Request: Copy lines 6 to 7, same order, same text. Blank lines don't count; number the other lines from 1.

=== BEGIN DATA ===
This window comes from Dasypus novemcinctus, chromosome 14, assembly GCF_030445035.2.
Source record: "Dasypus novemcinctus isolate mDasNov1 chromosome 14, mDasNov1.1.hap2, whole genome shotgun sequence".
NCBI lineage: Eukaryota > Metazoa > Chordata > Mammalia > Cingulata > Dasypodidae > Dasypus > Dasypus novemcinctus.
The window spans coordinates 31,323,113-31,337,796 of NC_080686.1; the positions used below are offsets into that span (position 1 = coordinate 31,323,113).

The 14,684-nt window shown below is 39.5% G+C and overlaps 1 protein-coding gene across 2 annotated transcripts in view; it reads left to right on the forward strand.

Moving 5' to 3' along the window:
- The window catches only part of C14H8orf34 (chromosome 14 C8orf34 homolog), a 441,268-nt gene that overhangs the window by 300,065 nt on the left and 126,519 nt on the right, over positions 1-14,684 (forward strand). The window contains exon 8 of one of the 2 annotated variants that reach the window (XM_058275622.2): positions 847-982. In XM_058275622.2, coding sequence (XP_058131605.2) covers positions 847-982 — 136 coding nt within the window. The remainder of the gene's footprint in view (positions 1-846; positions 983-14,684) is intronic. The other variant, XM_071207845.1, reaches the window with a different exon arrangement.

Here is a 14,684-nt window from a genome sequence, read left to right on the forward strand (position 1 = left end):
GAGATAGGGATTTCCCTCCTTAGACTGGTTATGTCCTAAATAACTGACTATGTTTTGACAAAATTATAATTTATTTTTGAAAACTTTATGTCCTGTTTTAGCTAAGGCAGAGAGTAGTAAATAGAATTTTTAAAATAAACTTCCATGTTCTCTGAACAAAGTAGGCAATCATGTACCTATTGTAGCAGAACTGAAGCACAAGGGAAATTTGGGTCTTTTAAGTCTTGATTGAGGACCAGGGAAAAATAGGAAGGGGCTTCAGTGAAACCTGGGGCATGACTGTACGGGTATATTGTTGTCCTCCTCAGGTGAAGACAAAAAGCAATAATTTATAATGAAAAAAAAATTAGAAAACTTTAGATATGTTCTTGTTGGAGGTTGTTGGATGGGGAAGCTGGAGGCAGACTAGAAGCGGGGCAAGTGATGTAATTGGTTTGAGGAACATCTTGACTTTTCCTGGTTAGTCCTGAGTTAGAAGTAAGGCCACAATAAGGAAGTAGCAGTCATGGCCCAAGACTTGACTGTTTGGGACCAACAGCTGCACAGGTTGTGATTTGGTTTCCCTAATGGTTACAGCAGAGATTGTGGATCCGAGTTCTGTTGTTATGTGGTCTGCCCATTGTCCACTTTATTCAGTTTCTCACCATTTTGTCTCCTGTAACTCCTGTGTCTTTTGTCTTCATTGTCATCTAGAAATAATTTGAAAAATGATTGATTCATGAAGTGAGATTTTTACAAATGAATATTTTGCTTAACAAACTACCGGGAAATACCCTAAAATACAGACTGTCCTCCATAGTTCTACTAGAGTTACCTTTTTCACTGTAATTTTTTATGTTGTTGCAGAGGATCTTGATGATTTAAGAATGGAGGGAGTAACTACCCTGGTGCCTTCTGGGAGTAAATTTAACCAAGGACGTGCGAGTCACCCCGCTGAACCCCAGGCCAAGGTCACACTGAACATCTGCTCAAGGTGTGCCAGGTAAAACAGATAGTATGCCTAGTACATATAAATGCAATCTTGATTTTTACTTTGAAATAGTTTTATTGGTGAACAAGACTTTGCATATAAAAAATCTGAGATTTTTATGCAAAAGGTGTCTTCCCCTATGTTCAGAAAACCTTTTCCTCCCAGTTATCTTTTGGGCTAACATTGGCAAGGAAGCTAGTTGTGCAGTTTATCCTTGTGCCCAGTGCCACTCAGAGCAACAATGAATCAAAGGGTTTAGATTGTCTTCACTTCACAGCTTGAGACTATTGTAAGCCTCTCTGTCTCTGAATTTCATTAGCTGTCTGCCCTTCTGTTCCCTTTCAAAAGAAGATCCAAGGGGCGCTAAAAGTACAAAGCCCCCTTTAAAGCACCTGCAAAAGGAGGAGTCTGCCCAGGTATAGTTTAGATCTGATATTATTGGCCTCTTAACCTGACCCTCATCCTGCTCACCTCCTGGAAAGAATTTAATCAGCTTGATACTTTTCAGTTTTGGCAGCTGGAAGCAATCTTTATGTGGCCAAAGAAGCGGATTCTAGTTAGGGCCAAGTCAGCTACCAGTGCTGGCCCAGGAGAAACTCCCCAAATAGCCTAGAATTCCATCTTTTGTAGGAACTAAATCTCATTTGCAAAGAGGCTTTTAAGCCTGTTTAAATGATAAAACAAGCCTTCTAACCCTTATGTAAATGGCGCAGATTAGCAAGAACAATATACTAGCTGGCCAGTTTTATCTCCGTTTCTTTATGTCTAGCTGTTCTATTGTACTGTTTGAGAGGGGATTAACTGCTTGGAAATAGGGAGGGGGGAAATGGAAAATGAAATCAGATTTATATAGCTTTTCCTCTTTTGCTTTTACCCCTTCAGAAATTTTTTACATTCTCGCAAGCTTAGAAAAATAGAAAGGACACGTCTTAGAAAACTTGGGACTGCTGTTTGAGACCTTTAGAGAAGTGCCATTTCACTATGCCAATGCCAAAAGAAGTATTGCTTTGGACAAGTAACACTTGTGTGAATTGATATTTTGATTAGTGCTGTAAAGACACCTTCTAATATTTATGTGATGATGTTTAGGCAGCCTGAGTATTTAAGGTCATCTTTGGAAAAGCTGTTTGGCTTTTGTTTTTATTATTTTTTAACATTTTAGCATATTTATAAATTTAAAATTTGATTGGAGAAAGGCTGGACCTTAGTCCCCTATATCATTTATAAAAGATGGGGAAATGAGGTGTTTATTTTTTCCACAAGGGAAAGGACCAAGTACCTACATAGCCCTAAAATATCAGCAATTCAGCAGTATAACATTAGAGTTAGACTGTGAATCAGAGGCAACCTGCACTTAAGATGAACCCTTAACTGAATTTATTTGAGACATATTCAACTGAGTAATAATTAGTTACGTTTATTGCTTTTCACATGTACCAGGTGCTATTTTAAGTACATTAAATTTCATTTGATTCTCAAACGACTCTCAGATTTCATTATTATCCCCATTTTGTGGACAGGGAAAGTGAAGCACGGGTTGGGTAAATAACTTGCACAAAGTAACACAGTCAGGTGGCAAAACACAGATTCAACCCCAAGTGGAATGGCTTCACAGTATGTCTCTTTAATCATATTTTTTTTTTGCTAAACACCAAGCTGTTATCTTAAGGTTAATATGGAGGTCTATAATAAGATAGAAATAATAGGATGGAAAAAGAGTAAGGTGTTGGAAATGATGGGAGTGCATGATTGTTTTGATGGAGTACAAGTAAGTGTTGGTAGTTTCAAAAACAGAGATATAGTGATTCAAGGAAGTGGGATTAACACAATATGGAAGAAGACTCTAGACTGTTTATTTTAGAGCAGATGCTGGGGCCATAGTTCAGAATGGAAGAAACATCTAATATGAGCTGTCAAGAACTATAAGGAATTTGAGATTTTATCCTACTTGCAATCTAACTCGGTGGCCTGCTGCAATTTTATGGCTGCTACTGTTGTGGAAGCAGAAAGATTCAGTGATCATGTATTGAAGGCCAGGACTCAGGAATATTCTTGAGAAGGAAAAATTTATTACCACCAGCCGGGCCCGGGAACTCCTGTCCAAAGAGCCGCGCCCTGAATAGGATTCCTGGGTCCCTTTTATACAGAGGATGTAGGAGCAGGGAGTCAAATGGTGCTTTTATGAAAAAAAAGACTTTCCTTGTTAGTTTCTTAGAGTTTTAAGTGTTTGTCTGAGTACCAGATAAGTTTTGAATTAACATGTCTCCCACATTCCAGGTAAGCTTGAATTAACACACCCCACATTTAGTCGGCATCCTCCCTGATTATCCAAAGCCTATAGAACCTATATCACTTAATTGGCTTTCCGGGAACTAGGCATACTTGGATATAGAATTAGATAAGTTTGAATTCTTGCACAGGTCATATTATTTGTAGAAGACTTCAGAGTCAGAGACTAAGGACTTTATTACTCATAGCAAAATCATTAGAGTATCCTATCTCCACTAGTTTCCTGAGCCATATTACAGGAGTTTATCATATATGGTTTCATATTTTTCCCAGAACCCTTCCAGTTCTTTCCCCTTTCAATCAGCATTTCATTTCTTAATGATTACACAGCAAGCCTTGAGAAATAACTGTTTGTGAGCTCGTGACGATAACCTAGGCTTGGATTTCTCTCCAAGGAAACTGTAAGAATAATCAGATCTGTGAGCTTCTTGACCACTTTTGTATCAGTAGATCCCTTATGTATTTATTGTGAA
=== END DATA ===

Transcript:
Moving 5' to 3' along the window:
- The window catches only part of C14H8orf34 (chromosome 14 C8orf34 homolog), a 441,268-nt gene that overhangs the window by 300,065 nt on the left and 126,519 nt on the right, over positions 1-14,684 (forward strand). The window contains exon 8 of one of the 2 annotated variants that reach the window (XM_058275622.2): positions 847-982. In XM_058275622.2, coding sequence (XP_058131605.2) covers positions 847-982 — 136 coding nt within the window. The remainder of the gene's footprint in view (positions 1-846; positions 983-14,684) is intronic. The other variant, XM_071207845.1, reaches the window with a different exon arrangement.